I've been thinking and reading a lot about the persistent lack of gender diversity in STEM (Science, Technology, Engineering and Math) fields. Put another way, where are the girls and women?? We know this a big issue just by looking at the data, as quantified by our friends at Girls Who Code:
• In middle school, 74% of girls express interest in STEM, but when choosing a college major, just 0.4% of high school girls select computer science.
• Despite the fact that 55% of overall AP test takers are girls, only 17% of AP Computer Science test takers are high school girls.
• Women today represent 18% of all computer science graduates. In 1984, they represented 37%. (I'm guessing this is in part due to a lot fewer overall CS majors in 1984, but the point holds)
• While 57% of bachelor's degrees are earned by women, just 12% of computer science degrees are awarded to women.
• Women make up half of the U.S. workforce, but hold just 25% of the jobs in technical or computing fields.
• The U.S. Department of Labor projects that by 2020, there will be 1.4 million computer specialist job openings. Yet American universities are expected produce only enough qualified graduates to fill 29% of these jobs.
It's this last statistic that really caught my eye. If the estimate is correct, there will be a shortfall of nearly 1 million computer specialists in just a few years, while at the same time over half of our population -- the female half -- will not be prepared or competing for those jobs. So what's going on here, and what can we do about it? The causes of gender bias in all its forms are complex and long standing. Frankly, I'll leave that broad discussion to others, and there has been a lot written about it. It's the effects and possible solutions I want to focus on here.
My concern goes beyond unfilled jobs. From my point of view, the most disturbing outcome is the lack of perspective in scientific fields where women are not represented. Mika Doyle, in "The Truth About Why Little Girls Need STEM Toys" captured this best by noting,
"Most STEM innovations are developed by a workforce dominated by white males, meaning those innovations are developed with that perspective and experience in mind. Diversity, when nurtured appropriately, leads to better innovations that are more meaningful to the general population. According to Marina Lee, founder and CEO of the Women in Tech Network, women contribute to diversity, and diversity helps a company's bottom line. When you remove that population from the workforce, Lee says, you remove a crucial pool of talent."
I think that's generally right: a diversity of viewpoints and experiences will lead to richer outcomes for all concerned. And again, while the causes for this lack of diversity are many, let's examine some suggested solutions. In 2015 the American Association of University Women (AAUW) took a close look at this issue and produced a comprehensive report . In it they touch on suggested solutions that I think make a lot of sense, and in fact are supported by our work here at Arizona Science Center. The solutions break into four categories:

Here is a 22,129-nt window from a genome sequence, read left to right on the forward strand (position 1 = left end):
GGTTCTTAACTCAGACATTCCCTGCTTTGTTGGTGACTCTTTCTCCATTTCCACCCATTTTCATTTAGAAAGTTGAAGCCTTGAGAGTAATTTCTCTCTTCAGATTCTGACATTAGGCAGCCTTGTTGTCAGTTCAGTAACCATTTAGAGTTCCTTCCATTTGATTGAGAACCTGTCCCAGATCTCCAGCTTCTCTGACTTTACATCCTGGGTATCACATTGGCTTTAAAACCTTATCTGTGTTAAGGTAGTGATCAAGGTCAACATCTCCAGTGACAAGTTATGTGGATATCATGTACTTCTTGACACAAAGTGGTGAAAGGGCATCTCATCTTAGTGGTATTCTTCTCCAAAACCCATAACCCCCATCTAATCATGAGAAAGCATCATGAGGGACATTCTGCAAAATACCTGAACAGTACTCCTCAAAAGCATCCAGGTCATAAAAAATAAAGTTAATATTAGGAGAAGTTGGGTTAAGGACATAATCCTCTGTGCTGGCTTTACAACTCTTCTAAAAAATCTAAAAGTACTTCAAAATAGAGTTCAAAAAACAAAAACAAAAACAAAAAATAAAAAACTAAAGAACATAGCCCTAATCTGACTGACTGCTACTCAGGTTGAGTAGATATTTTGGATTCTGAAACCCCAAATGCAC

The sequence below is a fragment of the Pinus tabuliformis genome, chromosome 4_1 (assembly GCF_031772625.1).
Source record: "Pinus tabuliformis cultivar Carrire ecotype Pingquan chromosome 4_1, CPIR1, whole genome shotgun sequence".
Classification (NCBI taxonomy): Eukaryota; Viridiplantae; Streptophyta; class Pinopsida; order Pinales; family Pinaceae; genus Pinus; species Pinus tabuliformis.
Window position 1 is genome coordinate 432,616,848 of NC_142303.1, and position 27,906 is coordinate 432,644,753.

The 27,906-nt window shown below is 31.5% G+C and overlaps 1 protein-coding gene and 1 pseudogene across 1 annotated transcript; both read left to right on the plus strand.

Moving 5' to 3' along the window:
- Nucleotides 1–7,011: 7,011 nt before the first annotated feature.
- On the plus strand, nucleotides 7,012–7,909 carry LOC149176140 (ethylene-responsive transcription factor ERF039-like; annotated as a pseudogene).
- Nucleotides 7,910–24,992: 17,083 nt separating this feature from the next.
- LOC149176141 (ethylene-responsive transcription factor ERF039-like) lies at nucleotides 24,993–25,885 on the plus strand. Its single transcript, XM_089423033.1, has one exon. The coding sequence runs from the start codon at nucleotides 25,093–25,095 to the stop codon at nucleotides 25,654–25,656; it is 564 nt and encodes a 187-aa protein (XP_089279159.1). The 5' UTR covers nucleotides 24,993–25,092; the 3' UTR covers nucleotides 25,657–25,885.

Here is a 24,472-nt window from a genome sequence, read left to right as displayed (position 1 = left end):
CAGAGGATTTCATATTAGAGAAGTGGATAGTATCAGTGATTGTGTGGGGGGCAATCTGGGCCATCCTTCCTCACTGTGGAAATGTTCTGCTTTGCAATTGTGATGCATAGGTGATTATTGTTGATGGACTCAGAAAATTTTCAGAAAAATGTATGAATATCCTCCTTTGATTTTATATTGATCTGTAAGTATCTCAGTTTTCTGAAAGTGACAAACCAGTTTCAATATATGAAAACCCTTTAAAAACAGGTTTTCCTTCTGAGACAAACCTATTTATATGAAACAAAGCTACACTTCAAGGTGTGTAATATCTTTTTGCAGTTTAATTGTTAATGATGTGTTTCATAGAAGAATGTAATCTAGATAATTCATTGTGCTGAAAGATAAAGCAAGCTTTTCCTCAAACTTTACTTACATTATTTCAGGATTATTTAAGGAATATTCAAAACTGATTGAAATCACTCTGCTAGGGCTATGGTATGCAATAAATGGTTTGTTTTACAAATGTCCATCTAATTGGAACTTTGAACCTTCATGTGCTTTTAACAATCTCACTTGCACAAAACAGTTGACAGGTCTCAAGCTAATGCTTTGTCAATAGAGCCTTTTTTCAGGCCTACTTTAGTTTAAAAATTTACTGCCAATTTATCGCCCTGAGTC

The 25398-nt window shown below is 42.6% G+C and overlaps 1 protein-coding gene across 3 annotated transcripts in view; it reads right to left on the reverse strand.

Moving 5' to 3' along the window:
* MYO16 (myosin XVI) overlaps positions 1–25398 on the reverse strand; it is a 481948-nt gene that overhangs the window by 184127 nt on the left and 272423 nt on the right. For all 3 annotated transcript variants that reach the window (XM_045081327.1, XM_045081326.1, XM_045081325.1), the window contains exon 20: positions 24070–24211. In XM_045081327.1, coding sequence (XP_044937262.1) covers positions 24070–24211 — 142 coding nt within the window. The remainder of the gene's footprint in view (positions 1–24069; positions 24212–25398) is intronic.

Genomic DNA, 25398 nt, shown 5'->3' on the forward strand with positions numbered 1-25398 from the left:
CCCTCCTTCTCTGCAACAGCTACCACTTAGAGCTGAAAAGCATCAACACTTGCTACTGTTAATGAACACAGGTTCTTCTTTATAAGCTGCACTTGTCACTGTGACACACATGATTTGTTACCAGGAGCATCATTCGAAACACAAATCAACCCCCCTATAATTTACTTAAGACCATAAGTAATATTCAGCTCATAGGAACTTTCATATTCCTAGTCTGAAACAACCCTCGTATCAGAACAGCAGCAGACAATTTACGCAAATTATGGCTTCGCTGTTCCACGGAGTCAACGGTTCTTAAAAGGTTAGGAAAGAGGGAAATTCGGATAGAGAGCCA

1. Teach girls that STEM subjects are learned, not innate.
I think that too often there is a belief that somehow boys are just somehow more naturally inclined towards STEM fields, that they have an innate predisposition to them. This is a bias that likely comes in early, and reinforced in many subtle ways. We can take the initiative here and let our girls know that these are skills that are learned, not inherited.
2. Provide girls with opportunities to tinker, take things apart, and put them back together.
Why is it that boys are encouraged to play with tinker toys and erector sets, and girls with dolls? The good news is that this is changing, and in a big way. My favorite example is the great work being done by the team at Goldieblox, which has developed a line of engineering based toys just for girls. I love what they have done!
3. Introduce girls to STEM subjects outside of the school setting.
This is exactly where Arizona Science Center comes in, and has a big role to play. At the Center with great programs like Teen Science Scene, and in the schools through our Pathways Outreach programs, we are connecting young people of every gender to cool and relevant STEM content. Dealing with topics like Roller Coaster Engineering, DNA Forensics, Cooking Science and Rattlesnake Dissection, how could they resist?!
4. Encourage girls to take math and science classes.
This is where you come in, parents. In addition to ensuring that your girls have access to a rich array of STEM content outside of the classroom(including play time), in school girls need to be actively encouraged to take more math and science classes, the gateways to STEM careers.
As a society, we will be richer for having more girls and women engaged in STEM fields. Truly solving for the lack of gender diversity requires efforts from every influential figure in our children's lives: parents, teachers, friends, and anyone else who plays a role in molding the future generation's views towards science education. Public facilities like Arizona Science Center are one easy way to get kids involved in science and technology, particularly our girls.
Join us, won't you?